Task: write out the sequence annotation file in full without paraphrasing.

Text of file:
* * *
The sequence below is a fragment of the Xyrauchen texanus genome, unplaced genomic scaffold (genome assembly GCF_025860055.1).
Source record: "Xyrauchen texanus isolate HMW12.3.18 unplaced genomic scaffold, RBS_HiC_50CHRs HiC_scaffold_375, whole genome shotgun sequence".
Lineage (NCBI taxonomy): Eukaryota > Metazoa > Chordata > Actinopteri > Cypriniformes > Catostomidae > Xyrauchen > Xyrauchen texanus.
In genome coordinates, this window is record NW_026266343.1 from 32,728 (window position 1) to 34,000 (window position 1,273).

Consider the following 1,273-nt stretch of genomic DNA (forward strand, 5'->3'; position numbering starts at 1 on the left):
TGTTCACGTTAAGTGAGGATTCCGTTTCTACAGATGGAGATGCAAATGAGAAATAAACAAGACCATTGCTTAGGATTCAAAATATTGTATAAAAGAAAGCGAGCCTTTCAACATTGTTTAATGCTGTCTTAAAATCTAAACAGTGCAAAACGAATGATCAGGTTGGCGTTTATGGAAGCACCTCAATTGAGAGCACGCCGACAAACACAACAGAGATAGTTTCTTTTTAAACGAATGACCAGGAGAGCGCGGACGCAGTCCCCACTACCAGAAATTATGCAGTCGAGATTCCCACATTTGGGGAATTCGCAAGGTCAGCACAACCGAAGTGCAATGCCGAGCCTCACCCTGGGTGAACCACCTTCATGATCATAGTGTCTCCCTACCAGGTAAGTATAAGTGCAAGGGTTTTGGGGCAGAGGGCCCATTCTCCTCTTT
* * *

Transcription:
The sequence below is a fragment of the Xyrauchen texanus genome, unplaced genomic scaffold (genome assembly GCF_025860055.1).
Source record: "Xyrauchen texanus isolate HMW12.3.18 unplaced genomic scaffold, RBS_HiC_50CHRs HiC_scaffold_375, whole genome shotgun sequence".
Lineage (NCBI taxonomy): Eukaryota > Metazoa > Chordata > Actinopteri > Cypriniformes > Catostomidae > Xyrauchen > Xyrauchen texanus.
In genome coordinates, this window is record NW_026266343.1 from 32,728 (window position 1) to 34,000 (window position 1,273).

Consider the following 1,273-nt stretch of genomic DNA (forward strand, 5'->3'; position numbering starts at 1 on the left):
TGTTCACGTTAAGTGAGGATTCCGTTTCTACAGATGGAGATGCAAATGAGAAATAAACAAGACCATTGCTTAGGATTCAAAATATTGTATAAAAGAAAGCGAGCCTTTCAACATTGTTTAATGCTGTCTTAAAATCTAAACAGTGCAAAACGAATGATCAGGTTGGCGTTTATGGAAGCACCTCAATTGAGAGCACGCCGACAAACACAACAGAGATAGTTTCTTTTTAAACGAATGACCAGGAGAGCGCGGACGCAGTCCCCACTACCAGAAATTATGCAGTCGAGATTCCCACATTTGGGGAATTCGCAAGGTCAGCACAACCGAAGTGCAATGCCGAGCCTCACCCTGGGTGAACCACCTTCATGATCATAGTGTCTCCCTACCAGGTAAGTATAAGTGCAAGGGTTTTGGGGCAGAGGGCCCATTCTCCTCTTT